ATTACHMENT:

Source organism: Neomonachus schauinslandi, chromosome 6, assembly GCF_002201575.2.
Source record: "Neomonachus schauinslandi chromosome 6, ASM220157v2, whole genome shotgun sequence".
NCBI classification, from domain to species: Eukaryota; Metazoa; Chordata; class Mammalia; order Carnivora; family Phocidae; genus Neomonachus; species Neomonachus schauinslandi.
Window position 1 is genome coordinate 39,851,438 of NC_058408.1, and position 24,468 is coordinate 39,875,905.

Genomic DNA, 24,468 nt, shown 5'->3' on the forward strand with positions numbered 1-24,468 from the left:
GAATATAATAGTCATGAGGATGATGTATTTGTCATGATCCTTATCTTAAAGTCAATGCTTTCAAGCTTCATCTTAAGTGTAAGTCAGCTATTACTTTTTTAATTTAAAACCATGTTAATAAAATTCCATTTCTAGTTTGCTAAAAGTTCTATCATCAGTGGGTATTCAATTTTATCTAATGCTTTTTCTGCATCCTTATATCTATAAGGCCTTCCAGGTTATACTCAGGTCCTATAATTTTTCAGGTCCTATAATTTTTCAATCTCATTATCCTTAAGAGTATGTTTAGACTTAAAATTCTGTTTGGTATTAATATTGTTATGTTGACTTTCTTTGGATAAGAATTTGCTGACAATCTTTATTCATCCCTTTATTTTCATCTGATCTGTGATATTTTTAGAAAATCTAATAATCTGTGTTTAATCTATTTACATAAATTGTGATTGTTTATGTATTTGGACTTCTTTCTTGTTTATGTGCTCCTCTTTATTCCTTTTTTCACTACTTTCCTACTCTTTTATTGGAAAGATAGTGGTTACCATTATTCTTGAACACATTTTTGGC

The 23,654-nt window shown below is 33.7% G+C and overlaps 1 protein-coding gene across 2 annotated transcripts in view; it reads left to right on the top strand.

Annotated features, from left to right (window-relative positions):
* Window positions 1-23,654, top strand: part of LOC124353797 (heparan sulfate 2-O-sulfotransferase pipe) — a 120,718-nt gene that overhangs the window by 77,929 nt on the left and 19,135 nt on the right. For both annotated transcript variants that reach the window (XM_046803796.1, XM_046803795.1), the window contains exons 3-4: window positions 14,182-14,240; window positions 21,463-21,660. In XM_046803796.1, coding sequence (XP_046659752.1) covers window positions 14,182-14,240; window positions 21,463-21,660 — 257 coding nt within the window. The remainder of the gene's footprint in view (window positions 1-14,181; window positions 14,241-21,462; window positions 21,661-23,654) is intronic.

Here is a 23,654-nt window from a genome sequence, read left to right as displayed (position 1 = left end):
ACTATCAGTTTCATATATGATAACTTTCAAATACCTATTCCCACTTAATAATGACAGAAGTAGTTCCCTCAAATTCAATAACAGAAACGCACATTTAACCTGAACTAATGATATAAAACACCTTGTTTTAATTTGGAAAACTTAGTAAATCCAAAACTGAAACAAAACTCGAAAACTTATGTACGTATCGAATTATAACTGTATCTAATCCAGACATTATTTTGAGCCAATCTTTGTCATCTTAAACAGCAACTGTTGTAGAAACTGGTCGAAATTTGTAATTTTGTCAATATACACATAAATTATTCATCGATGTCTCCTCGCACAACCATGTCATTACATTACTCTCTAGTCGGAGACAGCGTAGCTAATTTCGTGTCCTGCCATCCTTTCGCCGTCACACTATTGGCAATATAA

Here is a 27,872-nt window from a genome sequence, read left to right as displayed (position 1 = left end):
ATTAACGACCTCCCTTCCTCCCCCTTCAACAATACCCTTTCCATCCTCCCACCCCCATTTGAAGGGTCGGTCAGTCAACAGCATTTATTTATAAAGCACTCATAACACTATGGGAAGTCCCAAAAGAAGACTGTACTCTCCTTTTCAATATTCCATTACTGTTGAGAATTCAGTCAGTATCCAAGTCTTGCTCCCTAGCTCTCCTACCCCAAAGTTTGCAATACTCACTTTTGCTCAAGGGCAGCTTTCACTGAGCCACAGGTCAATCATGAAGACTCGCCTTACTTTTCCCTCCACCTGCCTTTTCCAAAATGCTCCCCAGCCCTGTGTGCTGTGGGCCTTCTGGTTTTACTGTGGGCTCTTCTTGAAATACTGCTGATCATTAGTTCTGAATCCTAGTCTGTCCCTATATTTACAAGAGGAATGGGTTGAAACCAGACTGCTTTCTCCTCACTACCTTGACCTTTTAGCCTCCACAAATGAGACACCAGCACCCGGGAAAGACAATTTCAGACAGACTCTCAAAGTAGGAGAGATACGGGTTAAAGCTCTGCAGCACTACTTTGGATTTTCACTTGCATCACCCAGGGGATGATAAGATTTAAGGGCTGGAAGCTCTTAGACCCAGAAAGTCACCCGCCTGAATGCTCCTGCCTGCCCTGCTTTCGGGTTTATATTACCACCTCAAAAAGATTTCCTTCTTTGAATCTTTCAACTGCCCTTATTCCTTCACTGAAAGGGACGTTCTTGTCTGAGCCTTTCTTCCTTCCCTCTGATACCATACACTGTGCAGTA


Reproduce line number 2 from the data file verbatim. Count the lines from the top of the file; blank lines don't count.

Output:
Source record: "Neomonachus schauinslandi chromosome 6, ASM220157v2, whole genome shotgun sequence".